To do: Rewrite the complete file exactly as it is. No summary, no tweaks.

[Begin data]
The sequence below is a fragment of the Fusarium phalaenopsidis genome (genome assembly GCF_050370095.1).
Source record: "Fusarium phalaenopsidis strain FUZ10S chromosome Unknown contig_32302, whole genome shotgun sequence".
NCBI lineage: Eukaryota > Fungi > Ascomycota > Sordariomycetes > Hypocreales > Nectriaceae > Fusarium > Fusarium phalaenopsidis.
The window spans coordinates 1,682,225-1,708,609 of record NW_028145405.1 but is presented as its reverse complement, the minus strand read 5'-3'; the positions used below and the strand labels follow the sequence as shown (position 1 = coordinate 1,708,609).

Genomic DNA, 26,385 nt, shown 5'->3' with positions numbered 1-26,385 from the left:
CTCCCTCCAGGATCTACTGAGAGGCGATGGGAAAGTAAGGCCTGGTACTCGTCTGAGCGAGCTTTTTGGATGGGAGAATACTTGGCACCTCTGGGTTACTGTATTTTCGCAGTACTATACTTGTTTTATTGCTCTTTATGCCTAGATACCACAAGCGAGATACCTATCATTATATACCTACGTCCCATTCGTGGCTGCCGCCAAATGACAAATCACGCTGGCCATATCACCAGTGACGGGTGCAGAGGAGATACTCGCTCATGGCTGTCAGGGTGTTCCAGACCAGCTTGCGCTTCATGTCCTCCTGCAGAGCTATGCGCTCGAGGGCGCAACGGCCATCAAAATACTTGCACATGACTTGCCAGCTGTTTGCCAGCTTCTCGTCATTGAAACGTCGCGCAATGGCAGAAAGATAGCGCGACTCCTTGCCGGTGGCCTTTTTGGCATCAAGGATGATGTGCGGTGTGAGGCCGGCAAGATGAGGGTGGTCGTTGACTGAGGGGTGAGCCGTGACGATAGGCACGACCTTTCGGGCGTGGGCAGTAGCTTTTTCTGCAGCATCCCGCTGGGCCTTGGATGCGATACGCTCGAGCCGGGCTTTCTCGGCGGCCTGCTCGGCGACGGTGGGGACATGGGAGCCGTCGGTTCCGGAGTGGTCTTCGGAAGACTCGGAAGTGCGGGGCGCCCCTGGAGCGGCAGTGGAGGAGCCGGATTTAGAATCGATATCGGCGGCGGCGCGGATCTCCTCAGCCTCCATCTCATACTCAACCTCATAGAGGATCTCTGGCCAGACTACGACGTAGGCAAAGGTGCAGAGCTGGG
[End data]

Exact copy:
The sequence below is a fragment of the Fusarium phalaenopsidis genome (genome assembly GCF_050370095.1).
Source record: "Fusarium phalaenopsidis strain FUZ10S chromosome Unknown contig_32302, whole genome shotgun sequence".
NCBI lineage: Eukaryota > Fungi > Ascomycota > Sordariomycetes > Hypocreales > Nectriaceae > Fusarium > Fusarium phalaenopsidis.
The window spans coordinates 1,682,225-1,708,609 of record NW_028145405.1 but is presented as its reverse complement, the minus strand read 5'-3'; the positions used below and the strand labels follow the sequence as shown (position 1 = coordinate 1,708,609).

Genomic DNA, 26,385 nt, shown 5'->3' with positions numbered 1-26,385 from the left:
CTCCCTCCAGGATCTACTGAGAGGCGATGGGAAAGTAAGGCCTGGTACTCGTCTGAGCGAGCTTTTTGGATGGGAGAATACTTGGCACCTCTGGGTTACTGTATTTTCGCAGTACTATACTTGTTTTATTGCTCTTTATGCCTAGATACCACAAGCGAGATACCTATCATTATATACCTACGTCCCATTCGTGGCTGCCGCCAAATGACAAATCACGCTGGCCATATCACCAGTGACGGGTGCAGAGGAGATACTCGCTCATGGCTGTCAGGGTGTTCCAGACCAGCTTGCGCTTCATGTCCTCCTGCAGAGCTATGCGCTCGAGGGCGCAACGGCCATCAAAATACTTGCACATGACTTGCCAGCTGTTTGCCAGCTTCTCGTCATTGAAACGTCGCGCAATGGCAGAAAGATAGCGCGACTCCTTGCCGGTGGCCTTTTTGGCATCAAGGATGATGTGCGGTGTGAGGCCGGCAAGATGAGGGTGGTCGTTGACTGAGGGGTGAGCCGTGACGATAGGCACGACCTTTCGGGCGTGGGCAGTAGCTTTTTCTGCAGCATCCCGCTGGGCCTTGGATGCGATACGCTCGAGCCGGGCTTTCTCGGCGGCCTGCTCGGCGACGGTGGGGACATGGGAGCCGTCGGTTCCGGAGTGGTCTTCGGAAGACTCGGAAGTGCGGGGCGCCCCTGGAGCGGCAGTGGAGGAGCCGGATTTAGAATCGATATCGGCGGCGGCGCGGATCTCCTCAGCCTCCATCTCATACTCAACCTCATAGAGGATCTCTGGCCAGACTACGACGTAGGCAAAGGTGCAGAGCTGGG